Exporting to China Means Strengthening Russia’s Military-Industrial Complex

15:41, 02.05.2024

Twenty days before the full-scale invasion of Ukraine on February 4, 2022, during their meeting, Putin and Xi Jinping made a joint statement declaring that the "China-Russian friendship knows no bounds" and there are "no forbidden areas" for cooperation. 

Since the onset of the full-scale invasion, China has become the largest supplier of critical technologies to Russia. However, external factors such as the sanctions policy of the United States and European countries, which was imposed due to Russian aggression, have affected the friendly relations between the two dictators. 

"According to Chinese customs data, exports from China to Russia fell by nearly 16% in March 2024 compared to the previous year. This became possible because Russia finds it increasingly difficult to conduct international payments, amidst the heightened risk of secondary U.S. sanctions against banks and companies accused of cooperating with Moscow", Bloomberg reports. 

According to statistics published by the General Administration of Customs of the People's Republic of China (GACC) in April 2024, a significant decrease in supplies to Russia was observed in automobiles, equipment (including electrical), machinery, their parts, and additional accessories.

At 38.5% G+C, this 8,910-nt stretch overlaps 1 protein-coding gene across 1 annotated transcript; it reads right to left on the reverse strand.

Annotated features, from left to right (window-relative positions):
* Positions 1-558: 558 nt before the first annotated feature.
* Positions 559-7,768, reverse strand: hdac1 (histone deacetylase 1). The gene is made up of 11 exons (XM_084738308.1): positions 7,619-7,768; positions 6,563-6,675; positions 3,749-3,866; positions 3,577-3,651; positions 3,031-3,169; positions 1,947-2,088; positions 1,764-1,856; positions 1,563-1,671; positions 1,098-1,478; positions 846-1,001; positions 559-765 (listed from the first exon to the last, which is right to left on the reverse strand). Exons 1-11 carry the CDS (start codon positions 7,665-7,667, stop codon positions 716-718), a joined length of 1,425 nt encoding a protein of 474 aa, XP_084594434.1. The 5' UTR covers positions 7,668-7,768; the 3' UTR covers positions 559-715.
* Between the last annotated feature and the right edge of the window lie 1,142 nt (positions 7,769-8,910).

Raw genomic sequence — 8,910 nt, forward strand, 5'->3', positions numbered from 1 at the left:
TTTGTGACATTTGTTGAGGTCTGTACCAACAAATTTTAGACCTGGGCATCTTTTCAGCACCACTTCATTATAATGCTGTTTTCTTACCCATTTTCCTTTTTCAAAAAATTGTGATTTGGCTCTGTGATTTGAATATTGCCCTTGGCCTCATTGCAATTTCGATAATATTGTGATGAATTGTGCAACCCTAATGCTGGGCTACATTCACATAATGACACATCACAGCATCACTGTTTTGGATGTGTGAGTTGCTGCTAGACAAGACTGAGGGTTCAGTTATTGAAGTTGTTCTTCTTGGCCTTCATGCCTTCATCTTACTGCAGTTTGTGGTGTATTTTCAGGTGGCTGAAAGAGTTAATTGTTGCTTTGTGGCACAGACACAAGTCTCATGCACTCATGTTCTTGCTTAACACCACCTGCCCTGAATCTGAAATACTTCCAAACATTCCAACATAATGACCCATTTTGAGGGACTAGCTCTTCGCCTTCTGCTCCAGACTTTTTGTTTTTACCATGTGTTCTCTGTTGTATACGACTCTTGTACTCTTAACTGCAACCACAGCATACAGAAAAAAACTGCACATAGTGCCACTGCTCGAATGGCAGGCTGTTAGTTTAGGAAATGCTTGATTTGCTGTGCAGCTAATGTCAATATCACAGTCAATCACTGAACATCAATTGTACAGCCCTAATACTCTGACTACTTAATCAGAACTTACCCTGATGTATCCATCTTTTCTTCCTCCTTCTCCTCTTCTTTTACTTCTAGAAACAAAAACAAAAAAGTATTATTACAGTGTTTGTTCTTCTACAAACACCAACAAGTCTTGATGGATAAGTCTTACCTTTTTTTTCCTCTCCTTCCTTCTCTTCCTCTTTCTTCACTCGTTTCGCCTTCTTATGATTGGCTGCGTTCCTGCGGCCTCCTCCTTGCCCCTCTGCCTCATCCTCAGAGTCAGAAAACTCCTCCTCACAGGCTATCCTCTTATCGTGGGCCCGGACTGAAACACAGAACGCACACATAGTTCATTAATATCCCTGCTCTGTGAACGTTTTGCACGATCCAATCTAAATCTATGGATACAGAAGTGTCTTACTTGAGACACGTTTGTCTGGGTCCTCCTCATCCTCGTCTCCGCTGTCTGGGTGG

President Biden's executive order signed in December significantly expanded the powers of the U.S. government and allowed for swift imposition of sanctions on financial institutions cooperating with Russians in the procurement of equipment necessary for the military-industrial complex (MIC). This action was prompted by a substantial increase in trade between Russia and China in 2023, reaching a record $240 billion. 

According to experts of the ESCU, the decrease in exports from China to Russia does not mean that the Russian MIC will not receive all the necessary resources and tools. Reuters writes that it has become significantly more challenging for electronics manufacturers from southern China to supply their products to Russia because major Chinese banks indeed restrict payments for such transactions due to the threat of U.S. sanctions, but China uses bypass channels. For example, some Chinese companies turn to small banking institutions and underground financing channels, such as currency brokers and cryptocurrency.